Duke in the News: Holiday Travel, COVID Testing, Middle Age Brains

Duke Faculty in the News

Duke scholars shared their expertise with local and national media on whether you should travel for Thanksgiving, a CDC paper on Duke’s aggressive COVID-19 testing plan, and the national security threats posed by President Trump’s refusal to work with President-elect Biden’s transition team. Read these stories and more below.

 

For daily media coverage of Duke people and research, visit the Duke News site.

 

USA Today/MSN

I’M GOING TO VISIT FAMILY FOR THANKSGIVING. SHOULD I GET A COVID TEST BEFORE I GO?

Testing as close as possible to the time that you're traveling is helpful, medical experts say, but that doesn't mean that it's a sure way to prevent the spread. "We're in the middle of an unprecedented pandemic. We shouldn't sugar coat this with ways around doing what is the safest, which is not going," said Dr. Cameron Wolfe, an infectious disease specialist at Duke University Hospital.

 

News & Observer

DUKE RELIED ON AN AGGRESSIVE FALL COVID-19 TESTING PLAN — AND IT WORKED, THE CDC SAYS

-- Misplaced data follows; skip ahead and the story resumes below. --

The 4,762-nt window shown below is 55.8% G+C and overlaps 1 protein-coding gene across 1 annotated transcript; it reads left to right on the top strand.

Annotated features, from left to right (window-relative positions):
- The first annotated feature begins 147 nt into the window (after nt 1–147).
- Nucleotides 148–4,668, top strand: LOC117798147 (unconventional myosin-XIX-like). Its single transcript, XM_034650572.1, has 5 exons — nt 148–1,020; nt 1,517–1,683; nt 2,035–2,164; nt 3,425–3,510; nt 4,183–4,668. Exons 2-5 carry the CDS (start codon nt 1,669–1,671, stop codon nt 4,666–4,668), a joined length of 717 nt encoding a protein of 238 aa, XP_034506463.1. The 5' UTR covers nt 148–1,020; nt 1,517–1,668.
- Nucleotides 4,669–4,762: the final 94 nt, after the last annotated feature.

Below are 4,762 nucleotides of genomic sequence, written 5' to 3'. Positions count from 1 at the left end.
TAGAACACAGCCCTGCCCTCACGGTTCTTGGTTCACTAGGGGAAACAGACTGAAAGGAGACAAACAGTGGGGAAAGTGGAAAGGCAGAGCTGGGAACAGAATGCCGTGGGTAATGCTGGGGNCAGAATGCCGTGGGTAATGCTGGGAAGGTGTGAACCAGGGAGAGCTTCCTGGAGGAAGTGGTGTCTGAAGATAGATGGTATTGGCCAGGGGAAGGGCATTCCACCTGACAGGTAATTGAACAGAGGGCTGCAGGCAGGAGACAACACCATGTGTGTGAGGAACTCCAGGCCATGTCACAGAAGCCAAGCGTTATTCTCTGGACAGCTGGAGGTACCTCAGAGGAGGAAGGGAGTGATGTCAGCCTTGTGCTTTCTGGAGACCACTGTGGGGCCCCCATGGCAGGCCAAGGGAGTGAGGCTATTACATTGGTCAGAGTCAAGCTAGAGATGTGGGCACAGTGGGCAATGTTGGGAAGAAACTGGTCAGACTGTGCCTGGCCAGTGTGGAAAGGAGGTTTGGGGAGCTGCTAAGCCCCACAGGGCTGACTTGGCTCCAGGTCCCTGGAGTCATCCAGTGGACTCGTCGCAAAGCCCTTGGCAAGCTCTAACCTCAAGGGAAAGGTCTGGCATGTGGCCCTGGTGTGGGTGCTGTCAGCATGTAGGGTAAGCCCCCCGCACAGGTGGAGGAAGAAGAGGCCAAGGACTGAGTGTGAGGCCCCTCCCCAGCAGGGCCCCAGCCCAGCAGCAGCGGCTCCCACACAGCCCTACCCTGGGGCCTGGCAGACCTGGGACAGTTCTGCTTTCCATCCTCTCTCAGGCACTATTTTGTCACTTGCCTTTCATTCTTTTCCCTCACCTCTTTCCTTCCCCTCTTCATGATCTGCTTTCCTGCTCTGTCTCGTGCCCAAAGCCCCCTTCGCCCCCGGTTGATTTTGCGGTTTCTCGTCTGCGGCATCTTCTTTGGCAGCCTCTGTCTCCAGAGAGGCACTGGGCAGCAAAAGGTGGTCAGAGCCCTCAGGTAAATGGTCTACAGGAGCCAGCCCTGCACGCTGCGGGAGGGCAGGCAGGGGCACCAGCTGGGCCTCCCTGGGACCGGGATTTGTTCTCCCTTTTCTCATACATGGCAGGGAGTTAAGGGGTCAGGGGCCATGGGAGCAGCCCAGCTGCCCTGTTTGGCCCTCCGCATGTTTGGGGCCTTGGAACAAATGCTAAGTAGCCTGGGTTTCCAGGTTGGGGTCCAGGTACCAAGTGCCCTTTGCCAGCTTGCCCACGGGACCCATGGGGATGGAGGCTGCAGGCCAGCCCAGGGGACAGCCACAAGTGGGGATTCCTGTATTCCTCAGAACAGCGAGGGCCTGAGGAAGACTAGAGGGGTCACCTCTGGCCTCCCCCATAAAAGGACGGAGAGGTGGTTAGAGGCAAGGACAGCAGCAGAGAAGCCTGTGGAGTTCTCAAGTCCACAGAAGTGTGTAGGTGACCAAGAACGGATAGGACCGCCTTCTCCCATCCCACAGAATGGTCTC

Duke’s aggressive testing program — which included entry testing, pool testing and frequent surveillance testing — helped limit the spread of the coronavirus among students, according to a case study published Tuesday in the CDC’s Morbidity and Mortality Weekly Report.

 

Foreign Policy

OPINION: THE NATIONAL SECURITY RISKS OF TRUMP’S TEMPER TANTRUM

Refusing to concede and start the transition creates mostly hindrances, not disasters. But on key issues, obstructing Biden puts America in danger, writes political science professor Peter Feaver, who worked in the George W. Bush and Clinton administrations.

 

U.S. News & World Report

CHILDHOOD LEAD EXPOSURE TIED TO BRAIN CHANGES IN MIDDLE AGE

The 564 participants in New Zealand grew up during the peak era of leaded gasoline (late 1960s to late 1980s) and nearly all were exposed to higher levels of lead than what's permitted now, according to Duke research. The story quotes co-first authors Aaron Reuben and Maxwell Elliott, doctoral candidates at Duke.